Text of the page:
View Single Post
Old 12-03-2012, 04:11 PM   #7
charliefedererer's Avatar
Join Date: Feb 2009
Posts: 5,639

These images have been posted many times here, but perhaps they will clear up misconceptions about Pete's serve.

In this sequence you can see that his contact point was well into the court:

While you have to look closely for the ball at contact in pic 7, it is about 2 feet inside the baseline.

Note also how Pete really throws his left side into the court in a cartwheel movement, while you don't.
That is at contact in pic 7, his right shoulder is pointed straight up and his left shoulder is pointed straight down.

Here is another view at contact to emphasize how vertical the shoulder orientation is at contact:

And yet less than a second before in his trophy pose, it was his tossing shoulder that was straight up while his hitting shoulder was straight down.

So that rapid reversal of the shoulder angle, or cartwheel, propels the whole left side of the body almost straight up in pics 1-7 above, but also into the court as well.

Because he throws the left side of the body so forcefully into the court, he lands on his left leg, with his right leg kicking straight back in pic 12.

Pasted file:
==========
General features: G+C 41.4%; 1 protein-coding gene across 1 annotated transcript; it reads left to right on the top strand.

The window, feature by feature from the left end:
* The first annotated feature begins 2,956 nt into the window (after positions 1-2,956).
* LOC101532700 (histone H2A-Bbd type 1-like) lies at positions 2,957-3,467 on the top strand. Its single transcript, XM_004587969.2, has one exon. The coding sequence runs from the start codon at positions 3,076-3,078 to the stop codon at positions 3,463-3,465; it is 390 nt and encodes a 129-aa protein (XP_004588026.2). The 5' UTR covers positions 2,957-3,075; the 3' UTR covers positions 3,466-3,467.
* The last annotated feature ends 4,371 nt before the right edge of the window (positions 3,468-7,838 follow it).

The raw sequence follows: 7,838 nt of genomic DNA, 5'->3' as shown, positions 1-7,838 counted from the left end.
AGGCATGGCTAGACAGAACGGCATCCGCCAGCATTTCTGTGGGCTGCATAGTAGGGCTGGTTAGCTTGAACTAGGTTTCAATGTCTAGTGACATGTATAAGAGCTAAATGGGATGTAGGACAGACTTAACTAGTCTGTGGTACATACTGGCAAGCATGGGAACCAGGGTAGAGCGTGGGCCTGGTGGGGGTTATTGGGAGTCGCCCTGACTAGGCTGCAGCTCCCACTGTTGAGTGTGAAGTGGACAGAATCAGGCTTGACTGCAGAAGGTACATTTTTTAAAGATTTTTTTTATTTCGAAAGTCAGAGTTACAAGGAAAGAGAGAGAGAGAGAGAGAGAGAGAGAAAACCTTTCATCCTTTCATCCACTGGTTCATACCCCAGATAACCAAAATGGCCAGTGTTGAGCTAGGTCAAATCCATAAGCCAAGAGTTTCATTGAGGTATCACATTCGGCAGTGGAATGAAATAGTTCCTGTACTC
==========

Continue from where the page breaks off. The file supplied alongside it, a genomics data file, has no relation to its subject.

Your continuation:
Will Hamilton of Fuzzy Yellow Balls tells you how to land like this - when you learn to really hit "up the mountain".
Leg Kick on Tennis Serve
"Up the Mountain" excerpt form Serve Doctor presents: M.P.H.

I think the above will be easier for you to work on than the following which usually presents more of a timing problem.

But in addition to the source of power that Sampras gets from that big cartwheel movement, he also has a huge coil/uncoil movement.

From the pics above you can see that while tossing, and shortly after he releases the ball he literally turns his back to face court he is serving into.

That is how he is leading with his back in his trophy position in pic 1 of the first photo sequence at the top of this post.

Finally, on that first sequence note that Pete gets WAY up there from his powerful leg push off. He has some serious hang time in pics 7-10 above.

As others have pointed out there is only one Pete Sampras. It is great to add elements of his serve - bigger leg push off, bigger cartwheel, and bigger coil/uncoil to your serve. Just don't expect as a mere mortal that you will exactly duplicate his motion.

Still, you might also get a kick out of Ian from Essential tennis in a comparison of a pretty impressive duplication of Pete's serve compared to the original. I think you might find some of Ian's commentary would provide additional hints on how to improve your serve.
Sampras Tennis Serve Comparison

Good luck!
charliefedererer is offline   Reply With Quote